This article is reproduced with thanks to Native Advertising Institute, a FIPP member. See the original article here. Jesper Laursen, CEO of Native Advertising Institute, will lead a panel discussion on native advertising at the 41st FIPP World Congress, 9-11 October 2017 in London, the UK. Meet him there.
Laura Sophie Dornheim, public affairs manager at Eyeo, which is the company behind Adblock Plus, got on stage and did just that at the Native Advertising DAYS 2016. Native Advertising Institute asked her about how the company responds to the industry’s criticism and what makes a good native ad. You can sign up for notifications about this year’s conference — which will be even more awesome — here.
“Don’t annoy your user”
“The question; how advertisers can make ads that users will accept is pretty comprehensively answered on our website Acceptableads.org. Most importantly I think is the overall rule; don’t annoy your user.
So tone down the autoplay, the flash, the pop-up. We find that ads that are static, ads that do not get into the content, do not obscure the flow of the website are the ones that use — even ad blocking users — find acceptable.”
Why ad blocking can improve the online ecosystem
“We think ad blocking can approve the online ecosystem because if we look at the development of online advertising we see that it turned into this vicious cycle where users are annoyed by ads or they just don’t click them, so what advertisers do — and even publishers do because they have the same interest in making money — is to try to create louder ads, flashier ads, bigger ads in the hopes to get more revenue through that.
But what actually happens is that users are getting more annoyed, more users install ad blockers and it’s just getting worse. We believe that with our approach of blocking these annoying ads but letting through some acceptable ads we can actually improve the overall quality of the web and therefore also allow publishers and advertisers to be successful with some ads by working with the users instead of against them.”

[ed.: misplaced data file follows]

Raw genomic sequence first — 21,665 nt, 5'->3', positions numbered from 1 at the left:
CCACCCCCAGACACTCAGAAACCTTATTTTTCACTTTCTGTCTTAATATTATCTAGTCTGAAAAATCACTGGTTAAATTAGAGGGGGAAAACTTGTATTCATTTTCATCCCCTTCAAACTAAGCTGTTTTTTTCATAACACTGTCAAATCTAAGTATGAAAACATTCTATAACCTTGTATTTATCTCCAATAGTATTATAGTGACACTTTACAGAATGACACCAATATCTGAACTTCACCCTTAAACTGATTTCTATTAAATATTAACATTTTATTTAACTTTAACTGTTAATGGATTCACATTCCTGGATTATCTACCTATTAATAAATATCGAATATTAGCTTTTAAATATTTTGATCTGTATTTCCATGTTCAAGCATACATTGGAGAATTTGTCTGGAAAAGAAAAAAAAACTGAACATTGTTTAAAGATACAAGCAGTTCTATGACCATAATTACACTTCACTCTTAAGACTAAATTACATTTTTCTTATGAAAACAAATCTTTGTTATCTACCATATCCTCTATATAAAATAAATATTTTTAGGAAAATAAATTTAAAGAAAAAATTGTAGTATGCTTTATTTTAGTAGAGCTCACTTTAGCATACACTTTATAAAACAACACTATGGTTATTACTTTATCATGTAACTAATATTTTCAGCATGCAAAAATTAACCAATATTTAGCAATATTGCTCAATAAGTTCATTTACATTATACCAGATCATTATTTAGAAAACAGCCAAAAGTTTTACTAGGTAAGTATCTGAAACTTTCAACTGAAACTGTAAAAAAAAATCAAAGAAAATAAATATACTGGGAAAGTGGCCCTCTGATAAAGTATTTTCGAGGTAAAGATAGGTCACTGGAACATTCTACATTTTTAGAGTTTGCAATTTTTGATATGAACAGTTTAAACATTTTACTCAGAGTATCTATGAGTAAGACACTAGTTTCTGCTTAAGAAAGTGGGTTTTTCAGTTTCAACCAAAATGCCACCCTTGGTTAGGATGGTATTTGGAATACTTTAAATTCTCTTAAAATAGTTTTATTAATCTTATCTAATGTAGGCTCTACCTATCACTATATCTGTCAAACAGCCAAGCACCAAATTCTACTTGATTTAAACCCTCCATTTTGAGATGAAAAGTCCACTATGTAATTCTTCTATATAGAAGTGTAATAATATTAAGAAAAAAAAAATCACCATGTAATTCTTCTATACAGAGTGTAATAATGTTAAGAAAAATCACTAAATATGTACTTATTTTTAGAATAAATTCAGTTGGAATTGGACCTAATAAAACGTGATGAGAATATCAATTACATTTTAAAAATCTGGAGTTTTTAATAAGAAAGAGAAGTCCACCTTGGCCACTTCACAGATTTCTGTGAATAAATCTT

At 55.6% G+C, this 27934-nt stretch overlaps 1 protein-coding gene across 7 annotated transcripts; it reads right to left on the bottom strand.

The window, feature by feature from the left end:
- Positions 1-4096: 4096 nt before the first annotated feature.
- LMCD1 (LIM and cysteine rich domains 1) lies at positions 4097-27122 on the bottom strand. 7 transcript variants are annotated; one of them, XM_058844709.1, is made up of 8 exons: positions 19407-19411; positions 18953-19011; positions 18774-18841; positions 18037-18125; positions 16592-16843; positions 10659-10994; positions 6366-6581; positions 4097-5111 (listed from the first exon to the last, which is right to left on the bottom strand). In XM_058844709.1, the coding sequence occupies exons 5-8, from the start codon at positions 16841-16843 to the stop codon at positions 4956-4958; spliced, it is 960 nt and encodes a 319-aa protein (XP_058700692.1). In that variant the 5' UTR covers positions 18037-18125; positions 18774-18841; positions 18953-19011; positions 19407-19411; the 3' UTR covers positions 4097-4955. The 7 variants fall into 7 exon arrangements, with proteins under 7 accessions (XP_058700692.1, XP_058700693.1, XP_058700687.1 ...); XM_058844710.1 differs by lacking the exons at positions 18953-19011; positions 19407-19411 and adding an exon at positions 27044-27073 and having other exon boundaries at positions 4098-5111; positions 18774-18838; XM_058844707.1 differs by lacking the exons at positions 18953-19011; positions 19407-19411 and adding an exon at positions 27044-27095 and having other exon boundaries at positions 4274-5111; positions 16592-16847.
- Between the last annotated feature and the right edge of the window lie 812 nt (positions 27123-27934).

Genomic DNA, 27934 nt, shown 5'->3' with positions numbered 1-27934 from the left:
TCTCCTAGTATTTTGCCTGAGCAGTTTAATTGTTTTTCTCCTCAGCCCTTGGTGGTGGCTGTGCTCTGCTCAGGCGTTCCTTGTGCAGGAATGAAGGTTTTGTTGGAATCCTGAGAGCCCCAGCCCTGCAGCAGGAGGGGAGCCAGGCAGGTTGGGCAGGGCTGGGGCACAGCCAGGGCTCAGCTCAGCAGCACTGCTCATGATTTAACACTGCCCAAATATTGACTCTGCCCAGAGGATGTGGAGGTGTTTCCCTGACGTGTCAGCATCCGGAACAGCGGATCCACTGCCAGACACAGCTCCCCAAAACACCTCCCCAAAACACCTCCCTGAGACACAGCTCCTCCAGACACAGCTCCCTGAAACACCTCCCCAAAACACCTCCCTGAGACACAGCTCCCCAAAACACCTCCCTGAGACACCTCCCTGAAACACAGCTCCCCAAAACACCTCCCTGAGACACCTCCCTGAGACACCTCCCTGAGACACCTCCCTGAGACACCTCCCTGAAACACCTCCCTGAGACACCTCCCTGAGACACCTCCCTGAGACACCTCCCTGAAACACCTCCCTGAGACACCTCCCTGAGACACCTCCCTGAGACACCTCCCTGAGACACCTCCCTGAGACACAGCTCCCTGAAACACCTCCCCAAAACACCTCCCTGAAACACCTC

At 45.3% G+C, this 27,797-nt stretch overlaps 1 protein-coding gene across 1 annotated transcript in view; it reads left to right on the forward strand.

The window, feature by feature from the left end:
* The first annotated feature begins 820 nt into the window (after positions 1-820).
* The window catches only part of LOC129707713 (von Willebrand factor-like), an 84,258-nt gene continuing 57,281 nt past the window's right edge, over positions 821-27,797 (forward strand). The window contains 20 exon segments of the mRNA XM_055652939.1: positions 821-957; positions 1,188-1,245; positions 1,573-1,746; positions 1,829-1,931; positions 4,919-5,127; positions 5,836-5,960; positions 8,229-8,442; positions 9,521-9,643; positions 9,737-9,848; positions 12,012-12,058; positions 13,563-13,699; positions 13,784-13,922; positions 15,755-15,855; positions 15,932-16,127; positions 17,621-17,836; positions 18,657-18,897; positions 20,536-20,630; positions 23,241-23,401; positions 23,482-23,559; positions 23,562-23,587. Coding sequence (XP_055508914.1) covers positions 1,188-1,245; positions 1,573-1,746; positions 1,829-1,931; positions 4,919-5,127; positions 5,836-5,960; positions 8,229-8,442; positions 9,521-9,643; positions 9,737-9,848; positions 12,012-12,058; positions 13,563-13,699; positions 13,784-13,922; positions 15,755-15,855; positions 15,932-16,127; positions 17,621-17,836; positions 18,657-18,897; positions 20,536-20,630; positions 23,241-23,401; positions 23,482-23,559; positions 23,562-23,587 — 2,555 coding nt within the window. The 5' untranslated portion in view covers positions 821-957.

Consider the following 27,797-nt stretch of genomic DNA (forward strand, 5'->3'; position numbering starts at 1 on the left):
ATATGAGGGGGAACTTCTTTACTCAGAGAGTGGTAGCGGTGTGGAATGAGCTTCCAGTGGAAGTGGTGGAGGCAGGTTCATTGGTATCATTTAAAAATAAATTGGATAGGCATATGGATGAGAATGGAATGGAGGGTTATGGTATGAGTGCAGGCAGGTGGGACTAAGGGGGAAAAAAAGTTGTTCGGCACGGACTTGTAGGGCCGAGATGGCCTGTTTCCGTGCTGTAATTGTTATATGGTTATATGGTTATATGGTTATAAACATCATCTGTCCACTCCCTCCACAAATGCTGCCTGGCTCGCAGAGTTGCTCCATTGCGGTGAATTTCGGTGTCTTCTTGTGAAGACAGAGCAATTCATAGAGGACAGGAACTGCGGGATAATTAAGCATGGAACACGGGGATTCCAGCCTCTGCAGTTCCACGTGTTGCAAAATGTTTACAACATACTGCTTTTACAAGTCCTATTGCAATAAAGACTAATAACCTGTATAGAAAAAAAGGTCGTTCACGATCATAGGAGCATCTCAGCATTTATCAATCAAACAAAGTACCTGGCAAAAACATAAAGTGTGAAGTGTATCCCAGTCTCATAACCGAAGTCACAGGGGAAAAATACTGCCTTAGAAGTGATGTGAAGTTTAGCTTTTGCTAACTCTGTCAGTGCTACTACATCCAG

The two most important criteria for native ads
“I think again the most important is trying not to annoy users but to show them relevant stuff. That’s the most important criteria for native advertising; that it should fit what users are looking at at this specific website.
The second most important thing for native advertising is that it should be clearly labelled as advertising; don’t try to fool your users. Users are smart and they usually don’t like if you try to trick them. It might work once or even twice but after the third time, they will install an ad blocker.
So if you have native advertising that’s recommending other articles to read try to be relevant, try to be clear about which one is a link to another article on the same website and which ones are actually native advertising. That can work and it’s proven by acceptance and click rates.
“We understand that publishers are under enormous pressure”
“Our response to the criticism [of Acceptable Ads] from publishers is actually quite simple. Of course, we do understand that publishers are under enormous pressure in the online ecosystem; they are losing money from users that use ad blockers.
So we offer a compromise. We say, “OK, obviously you can’t continue like this because your users do not like it but if you work with us and if you try to follow the acceptable ads criteria you can regain some of that ad revenue that’s lost.
What we’re trying to explain to publishers is that we are not just working against them — like many of the ad blockers that block everything — but we’re trying to facilitate a compromise.
Of course, some will say we’re still part of the problem. But we say we’re part of the solution because there would be no ad blockers if there were no shitty ads, right?
So we really try to emphasise that we are the only ad blocker that has implemented such compromise and has various other projects where we try to find ways for publishers to make money off their content.”
Online advertising will be unchanged for years to come
“I think there are two answers to that. One is utopian; that we have very limited advertising that is only super relevant and that advertisers become so smart that they actually send me an ad for something that I really need like diapers for a baby because we just used the last one.
The second one which is the realistic one. I think — and that is also our opinion as a company — we will see online advertising pretty much unchanged for years to come.
Many users are OK with the current model of getting free content for seeing ads so I think the majority of advertising will just continue to develop like it is now.
But [eventually] the advertising industry will be forced to change their approach towards users and that’s where we come into play.”
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Jesper Laursen, CEO of Native Advertising Institute, will lead a panel discussion on native advertising at the 41st FIPP World Congress, 9-11 October 2017 in London, the UK. Meet him there.
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